Every one of us grew up in a family with its own philosophy of emotion. Dr. Gottman’s research highlights that families tend to fall into one of four emotional philosophies:
1. Coaching: Accept the expression of all feelings and support one another in coping with difficult feelings (sadness, anger, fear) and resolving problems.
2. Dismissing: Hide feelings, especially difficult ones. By not expressing feelings, the family fails to offer guidance on how to cope with them.
3. Laissez-faire: Accept expression of all feelings, but do not support each other in coping with difficult feelings. The attitude is “this too will pass.”
4. Disapproving: Difficult feelings are hidden and if they are expressed, the response is hostile or critical, which blocks expressing emotions.
Because of Danny’s upbringing in an emotionally dismissive family, it makes sense why he would also dismiss Ryan’s compliant. The meaning he took from his family of origin was “feelings are useless” and thus he must always think “logically.” This also created the message that difficult feelings should be ignored. As a result, he stuffs his difficult feelings or avoids his partner’s difficult feelings by withdrawing.
Sadly, these avoidance behaviors deprive Danny of the opportunity to express his feelings or to enhance his experience to cope with difficult feelings or conflicts and strengthen his relationship.
Ryan, on the other hand, tends to get stuck in the emotions. Ryan starts to feel lonely and then feels angry about feeling lonely and begins to criticize Danny, rather than expressing the loneliness in an emotionally intelligent way.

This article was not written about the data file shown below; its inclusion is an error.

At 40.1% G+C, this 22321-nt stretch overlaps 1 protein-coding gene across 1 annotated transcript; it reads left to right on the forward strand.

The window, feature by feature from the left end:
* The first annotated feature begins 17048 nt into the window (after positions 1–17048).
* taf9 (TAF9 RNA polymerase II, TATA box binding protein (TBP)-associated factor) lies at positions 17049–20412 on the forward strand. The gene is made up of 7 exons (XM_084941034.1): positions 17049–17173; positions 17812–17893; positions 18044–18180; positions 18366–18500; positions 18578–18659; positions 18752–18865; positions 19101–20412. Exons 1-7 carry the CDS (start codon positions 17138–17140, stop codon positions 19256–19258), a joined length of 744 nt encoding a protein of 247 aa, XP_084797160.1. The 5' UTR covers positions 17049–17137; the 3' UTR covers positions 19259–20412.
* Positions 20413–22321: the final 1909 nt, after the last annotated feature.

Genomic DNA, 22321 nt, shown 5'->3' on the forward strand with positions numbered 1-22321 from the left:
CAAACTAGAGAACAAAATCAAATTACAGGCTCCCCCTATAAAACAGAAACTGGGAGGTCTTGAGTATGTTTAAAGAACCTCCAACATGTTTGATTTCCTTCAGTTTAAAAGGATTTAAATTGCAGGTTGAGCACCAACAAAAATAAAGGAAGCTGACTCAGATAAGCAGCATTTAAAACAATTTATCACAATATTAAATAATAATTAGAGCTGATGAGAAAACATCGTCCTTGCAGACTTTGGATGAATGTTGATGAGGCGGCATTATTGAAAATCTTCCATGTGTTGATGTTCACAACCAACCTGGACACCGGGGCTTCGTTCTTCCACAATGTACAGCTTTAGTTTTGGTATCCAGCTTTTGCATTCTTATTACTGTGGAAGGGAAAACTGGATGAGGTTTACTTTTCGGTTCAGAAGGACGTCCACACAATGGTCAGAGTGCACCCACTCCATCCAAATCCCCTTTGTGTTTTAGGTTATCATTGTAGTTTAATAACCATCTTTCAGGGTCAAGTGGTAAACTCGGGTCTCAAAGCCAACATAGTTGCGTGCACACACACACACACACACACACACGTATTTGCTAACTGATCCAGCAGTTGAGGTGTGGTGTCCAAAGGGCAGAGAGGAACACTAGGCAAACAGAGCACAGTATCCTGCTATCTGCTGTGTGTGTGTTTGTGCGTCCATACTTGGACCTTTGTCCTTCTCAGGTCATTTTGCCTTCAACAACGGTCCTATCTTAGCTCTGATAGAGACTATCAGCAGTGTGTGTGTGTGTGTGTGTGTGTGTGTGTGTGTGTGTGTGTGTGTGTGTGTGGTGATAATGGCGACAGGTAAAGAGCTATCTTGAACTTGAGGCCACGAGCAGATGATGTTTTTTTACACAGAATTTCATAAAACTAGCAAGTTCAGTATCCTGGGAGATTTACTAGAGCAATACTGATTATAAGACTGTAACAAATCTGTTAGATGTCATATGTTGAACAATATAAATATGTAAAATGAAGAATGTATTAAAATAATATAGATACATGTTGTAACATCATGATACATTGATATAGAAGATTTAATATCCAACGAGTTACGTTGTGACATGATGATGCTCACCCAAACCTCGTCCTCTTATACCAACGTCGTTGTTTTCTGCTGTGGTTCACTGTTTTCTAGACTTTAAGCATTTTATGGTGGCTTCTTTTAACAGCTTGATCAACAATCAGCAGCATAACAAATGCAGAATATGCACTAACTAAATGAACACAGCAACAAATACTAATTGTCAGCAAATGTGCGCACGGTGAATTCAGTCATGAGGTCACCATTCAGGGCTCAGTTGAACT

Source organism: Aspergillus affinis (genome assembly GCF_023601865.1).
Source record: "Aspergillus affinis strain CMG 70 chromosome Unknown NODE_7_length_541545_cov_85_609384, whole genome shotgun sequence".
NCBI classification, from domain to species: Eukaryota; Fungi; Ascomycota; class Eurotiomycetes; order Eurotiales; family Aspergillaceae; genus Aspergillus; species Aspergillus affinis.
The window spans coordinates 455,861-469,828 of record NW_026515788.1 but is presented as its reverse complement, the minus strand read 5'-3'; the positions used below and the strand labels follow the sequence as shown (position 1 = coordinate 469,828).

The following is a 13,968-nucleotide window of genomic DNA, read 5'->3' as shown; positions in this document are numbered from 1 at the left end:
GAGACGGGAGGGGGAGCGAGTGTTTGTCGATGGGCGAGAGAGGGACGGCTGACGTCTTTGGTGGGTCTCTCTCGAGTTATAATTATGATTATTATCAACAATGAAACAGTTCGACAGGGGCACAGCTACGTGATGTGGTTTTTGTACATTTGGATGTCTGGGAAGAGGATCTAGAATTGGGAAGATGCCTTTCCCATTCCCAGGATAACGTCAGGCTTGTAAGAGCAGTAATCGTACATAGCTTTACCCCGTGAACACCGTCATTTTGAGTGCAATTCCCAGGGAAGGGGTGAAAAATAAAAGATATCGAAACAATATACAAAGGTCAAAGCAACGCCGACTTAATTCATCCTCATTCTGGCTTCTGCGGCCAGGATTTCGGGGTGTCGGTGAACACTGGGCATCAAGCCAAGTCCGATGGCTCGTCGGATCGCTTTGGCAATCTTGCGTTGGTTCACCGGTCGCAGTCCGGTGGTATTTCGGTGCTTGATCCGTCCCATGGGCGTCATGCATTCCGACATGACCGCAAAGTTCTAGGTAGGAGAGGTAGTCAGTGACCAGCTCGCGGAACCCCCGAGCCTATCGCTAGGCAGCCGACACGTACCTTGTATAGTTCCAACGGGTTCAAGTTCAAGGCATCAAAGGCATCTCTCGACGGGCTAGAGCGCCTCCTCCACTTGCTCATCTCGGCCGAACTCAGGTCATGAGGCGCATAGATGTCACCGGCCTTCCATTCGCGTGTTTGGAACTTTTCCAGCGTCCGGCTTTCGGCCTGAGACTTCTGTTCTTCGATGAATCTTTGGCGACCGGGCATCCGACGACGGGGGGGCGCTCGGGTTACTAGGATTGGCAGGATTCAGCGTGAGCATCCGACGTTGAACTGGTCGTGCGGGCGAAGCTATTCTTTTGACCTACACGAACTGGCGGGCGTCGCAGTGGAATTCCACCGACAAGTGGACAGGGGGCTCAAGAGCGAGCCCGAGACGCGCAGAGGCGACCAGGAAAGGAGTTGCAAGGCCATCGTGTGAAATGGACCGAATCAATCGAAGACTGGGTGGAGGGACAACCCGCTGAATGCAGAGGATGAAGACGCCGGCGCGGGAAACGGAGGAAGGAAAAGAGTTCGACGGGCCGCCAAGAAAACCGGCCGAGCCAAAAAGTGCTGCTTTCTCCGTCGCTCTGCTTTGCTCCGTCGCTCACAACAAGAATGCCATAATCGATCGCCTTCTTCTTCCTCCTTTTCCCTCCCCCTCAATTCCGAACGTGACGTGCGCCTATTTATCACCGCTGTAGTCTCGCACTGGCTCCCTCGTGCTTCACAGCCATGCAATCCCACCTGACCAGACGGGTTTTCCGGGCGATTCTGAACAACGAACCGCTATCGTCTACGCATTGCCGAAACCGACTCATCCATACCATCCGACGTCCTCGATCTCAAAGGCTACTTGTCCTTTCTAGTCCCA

The Problem With Stuffing or Stewing Difficult Feelings
When we attempt to banish our feelings, they don’t vanish. The reality is our suppressed emotions leak into other interactions. For example, Danny attempts to stuff his resentment toward Ryan’s criticism and tells himself, “Just roll with it.”
Unfortunately, Danny doesn’t roll with it and when they are sitting down for dinner, he criticizes Ryan for the way the table was set. Or he finds himself raging in his car behind a person who is driving 2 M.P.H. under the speed limit. This is the cost of stuffing feelings.
“We cannot selectively numb emotions, when we numb the painful emotions, we also numb the positive emotions.” – Brene Brown
Not to mention, when we stuff our feelings related to relationship conflict, our partners may perceive our emotional shutdown as “not caring.” The biggest problem with avoiding our feelings is it blocks us from experiencing our capacity to stay connected to our feelings and use our emotions to help resolve conflict.
Stewing in difficult feelings is just the reverse. Instead of stuffing, we ruminate. Like a soup on the hot stove, our feelings and thoughts heat up until they boil over into multiple areas of our lives. We can’t let go of the thoughts and feelings we have. As a result, sometimes the little things become big things.
Susan David likens emotions to quicksand. “The harder you struggle with your emotions, the deeper you sink.”
This is especially true in our romantic relationships because these feelings are related to one of the most significant individuals in our life.
Below are Five Steps to work on expressing the underlying feelings that are continuing to cause problems in your relationship.
1. Cultivate Healthy Self-Doubt:
Sometimes our thoughts and feelings feel so “right” that it feels wrong to question them. Many of us are not mindful of the ways our brains filter events in the world to fit our belief system, nor are we aware of how our brain unconsciously fills in the details when we don’t know something such as why our partner continues to not talk to us.
So our brain makes things up, such as: “They just don’t care.”
Like a fish in the sea, we are unaware that we swim in the water of our thoughts and feelings every second of every day.